Injunctions to Prevent Nuisance and Annoyance (IPNAs) have been heavily criticised by the children’s commissioner who say the same could prevent ball games, skateboarding and youths ‘hanging around’. New laws to clamp down on antisocial behaviour will "promote intolerance of youth" and damage the relationship between young people and the Police, the children's commissioner and leading organisations representing young people warn today.
In a letter to the Observer last weekend children's commissioner Dr Maggie Atkinson, together with other campaigners, has criticised the Anti-Social Behaviour, Crime and Policing Bill which is currently going through parliament.
The letter suggests that the proposed legislation dealing with unruly behavior will "punish children over the age of 10 simply for being children". The measures are widening the definition of antisocial behaviour and reducing the burden of proof so that the effect could be to "outlaw everyday activities" such as skateboarding or ball games.
The letter reads:"We acknowledge that antisocial behaviour can blight the lives of individuals and communities, but this bill is not the answer. It promotes intolerance of youth, is a blow for civil liberties and will damage children's relationship with the Police. Children learn the importance of right and wrong from their parents, teachers and communities. We do not need to create more laws to do it."
The Home Office argues that the measures will deliver speedier and more effective curbs on unruly activity. Under the proposals, antisocial behaviour orders (ASBOs) will be replaced by new Injunctions to Prevent Nuisance and Annoyance (IPNAs). The injunctions, together with other measures, are being introduced under the Anti-Social Behaviour, Crime and Policing Bill and can be of an unlimited duration. Breach of such an injunction could result in two years imprisonment or an unlimited fine.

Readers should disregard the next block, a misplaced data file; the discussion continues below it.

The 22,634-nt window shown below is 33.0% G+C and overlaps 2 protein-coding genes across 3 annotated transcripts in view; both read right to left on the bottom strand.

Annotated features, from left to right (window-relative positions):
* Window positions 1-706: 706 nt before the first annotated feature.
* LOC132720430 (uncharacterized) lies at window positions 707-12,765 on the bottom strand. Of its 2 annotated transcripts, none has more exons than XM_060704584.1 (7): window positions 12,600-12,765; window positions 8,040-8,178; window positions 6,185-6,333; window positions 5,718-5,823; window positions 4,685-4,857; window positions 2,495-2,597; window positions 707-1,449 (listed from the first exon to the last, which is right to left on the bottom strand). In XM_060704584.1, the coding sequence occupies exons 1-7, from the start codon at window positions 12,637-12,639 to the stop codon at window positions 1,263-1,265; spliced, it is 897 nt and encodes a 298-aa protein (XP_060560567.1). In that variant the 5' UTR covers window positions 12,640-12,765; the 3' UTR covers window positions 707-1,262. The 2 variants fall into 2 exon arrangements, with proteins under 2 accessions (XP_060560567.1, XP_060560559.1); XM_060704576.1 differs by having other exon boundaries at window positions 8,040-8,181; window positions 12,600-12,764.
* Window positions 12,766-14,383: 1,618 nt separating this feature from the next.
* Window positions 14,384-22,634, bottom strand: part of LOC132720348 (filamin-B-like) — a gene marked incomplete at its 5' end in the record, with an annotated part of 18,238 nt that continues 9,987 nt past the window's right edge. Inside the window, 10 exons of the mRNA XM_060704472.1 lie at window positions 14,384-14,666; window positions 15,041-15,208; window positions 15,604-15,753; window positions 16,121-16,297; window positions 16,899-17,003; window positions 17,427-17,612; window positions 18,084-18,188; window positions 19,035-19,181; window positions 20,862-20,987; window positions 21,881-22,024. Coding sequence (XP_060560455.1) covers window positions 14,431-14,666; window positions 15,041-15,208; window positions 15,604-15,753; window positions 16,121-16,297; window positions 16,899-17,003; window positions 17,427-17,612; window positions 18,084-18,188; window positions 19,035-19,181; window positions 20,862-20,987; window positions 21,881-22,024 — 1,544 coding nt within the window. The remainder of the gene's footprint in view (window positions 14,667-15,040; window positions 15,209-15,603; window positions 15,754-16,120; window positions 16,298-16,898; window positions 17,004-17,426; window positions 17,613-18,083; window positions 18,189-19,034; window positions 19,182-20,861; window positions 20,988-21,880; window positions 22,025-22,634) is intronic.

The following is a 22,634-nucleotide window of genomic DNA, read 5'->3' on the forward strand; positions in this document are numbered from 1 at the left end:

Whilst breach of an INPA is not itself a criminal penalty, the bill does allow courts to use similar powers in punishing breaches as a ‘criminal contempt of court’.
Currently, to be given an ASBO a person must have behaved in a way that "caused or was likely to cause harassment, alarm or distress". But under the new legislation, a person would have to have behaved only in a way that is "capable of causing nuisance or annoyance" to be given such an injunction.
Additionally, the burden of proof in relation to the orders has been altered. For a court to grant an ASBO, it must be satisfied to the criminal burden of proof e.g. "beyond reasonable doubt" that a person has behaved antisocially and conclude that an ASBO is necessary to protect others from further antisocial acts. However, in order to grant one of the new injunctions, the court would have to satisfy the civil burden of proof e.g. believe only that "on the balance of probabilities" a person had behaved antisocially and to conclude that it is "just and convenient" to grant an injunction to stop their antisocial behavior.
Critics of the new powers suggest that under the new legislation, if the police or local council believe that "on the balance of probabilities" a weekly football game is capable of irritating locals and that an injunction would be a way of stopping the game, they could ask the court to issue an injunction against those playing to stop the game.
Signatories to the letter, who also include the chief executive of the National Children's Bureau, Dr Hilary Emery, say that the measures are particularly unfortunate at a time when youth services are being cut.
Penelope Gibbs, chair of the Standing Committee for Youth Justice, added:"It's hard to believe that the Government is planning to outlaw teenagers just for being annoying – unopposed by Labour. Many teenagers already feel they are pariahs in their communities. What are teenagers supposed to do? Youth services have been cut, they are told not to spend too much time indoors playing computer games. Yet this law means they may be afraid to skateboard on the street or just hang out with their friends."